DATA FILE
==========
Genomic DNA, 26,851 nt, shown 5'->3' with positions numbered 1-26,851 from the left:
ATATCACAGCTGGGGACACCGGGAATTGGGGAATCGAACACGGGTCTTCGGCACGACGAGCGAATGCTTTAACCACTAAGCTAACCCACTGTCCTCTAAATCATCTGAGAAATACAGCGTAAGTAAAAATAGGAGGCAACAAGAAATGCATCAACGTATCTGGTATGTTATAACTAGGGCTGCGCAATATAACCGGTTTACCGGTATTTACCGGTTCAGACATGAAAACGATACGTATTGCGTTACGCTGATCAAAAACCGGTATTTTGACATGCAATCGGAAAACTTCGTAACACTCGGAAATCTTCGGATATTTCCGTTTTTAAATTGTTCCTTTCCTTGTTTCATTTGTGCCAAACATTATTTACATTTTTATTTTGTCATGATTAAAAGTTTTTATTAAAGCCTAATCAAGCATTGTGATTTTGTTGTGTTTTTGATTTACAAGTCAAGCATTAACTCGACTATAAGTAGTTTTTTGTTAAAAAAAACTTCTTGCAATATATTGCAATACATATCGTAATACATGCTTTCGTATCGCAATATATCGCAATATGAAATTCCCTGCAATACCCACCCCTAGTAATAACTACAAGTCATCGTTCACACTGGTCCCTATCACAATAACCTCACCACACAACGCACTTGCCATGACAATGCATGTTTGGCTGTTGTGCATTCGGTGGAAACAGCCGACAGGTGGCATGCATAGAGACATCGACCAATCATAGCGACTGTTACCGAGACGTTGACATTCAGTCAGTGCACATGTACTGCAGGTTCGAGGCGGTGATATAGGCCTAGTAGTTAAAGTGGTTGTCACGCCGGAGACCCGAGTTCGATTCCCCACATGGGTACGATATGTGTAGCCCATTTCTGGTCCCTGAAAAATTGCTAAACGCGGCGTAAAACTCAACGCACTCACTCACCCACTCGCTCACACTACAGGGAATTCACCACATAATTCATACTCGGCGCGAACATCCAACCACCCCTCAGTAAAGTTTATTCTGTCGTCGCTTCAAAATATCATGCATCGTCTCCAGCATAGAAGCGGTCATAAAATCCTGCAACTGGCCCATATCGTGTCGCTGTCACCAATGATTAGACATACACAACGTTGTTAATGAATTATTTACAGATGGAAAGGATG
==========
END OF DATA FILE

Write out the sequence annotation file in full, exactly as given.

Genomic DNA, 26,851 nt, shown 5'->3' with positions numbered 1-26,851 from the left:
ATATCACAGCTGGGGACACCGGGAATTGGGGAATCGAACACGGGTCTTCGGCACGACGAGCGAATGCTTTAACCACTAAGCTAACCCACTGTCCTCTAAATCATCTGAGAAATACAGCGTAAGTAAAAATAGGAGGCAACAAGAAATGCATCAACGTATCTGGTATGTTATAACTAGGGCTGCGCAATATAACCGGTTTACCGGTATTTACCGGTTCAGACATGAAAACGATACGTATTGCGTTACGCTGATCAAAAACCGGTATTTTGACATGCAATCGGAAAACTTCGTAACACTCGGAAATCTTCGGATATTTCCGTTTTTAAATTGTTCCTTTCCTTGTTTCATTTGTGCCAAACATTATTTACATTTTTATTTTGTCATGATTAAAAGTTTTTATTAAAGCCTAATCAAGCATTGTGATTTTGTTGTGTTTTTGATTTACAAGTCAAGCATTAACTCGACTATAAGTAGTTTTTTGTTAAAAAAAACTTCTTGCAATATATTGCAATACATATCGTAATACATGCTTTCGTATCGCAATATATCGCAATATGAAATTCCCTGCAATACCCACCCCTAGTAATAACTACAAGTCATCGTTCACACTGGTCCCTATCACAATAACCTCACCACACAACGCACTTGCCATGACAATGCATGTTTGGCTGTTGTGCATTCGGTGGAAACAGCCGACAGGTGGCATGCATAGAGACATCGACCAATCATAGCGACTGTTACCGAGACGTTGACATTCAGTCAGTGCACATGTACTGCAGGTTCGAGGCGGTGATATAGGCCTAGTAGTTAAAGTGGTTGTCACGCCGGAGACCCGAGTTCGATTCCCCACATGGGTACGATATGTGTAGCCCATTTCTGGTCCCTGAAAAATTGCTAAACGCGGCGTAAAACTCAACGCACTCACTCACCCACTCGCTCACACTACAGGGAATTCACCACATAATTCATACTCGGCGCGAACATCCAACCACCCCTCAGTAAAGTTTATTCTGTCGTCGCTTCAAAATATCATGCATCGTCTCCAGCATAGAAGCGGTCATAAAATCCTGCAACTGGCCCATATCGTGTCGCTGTCACCAATGATTAGACATACACAACGTTGTTAATGAATTATTTACAGATGGAAAGGATG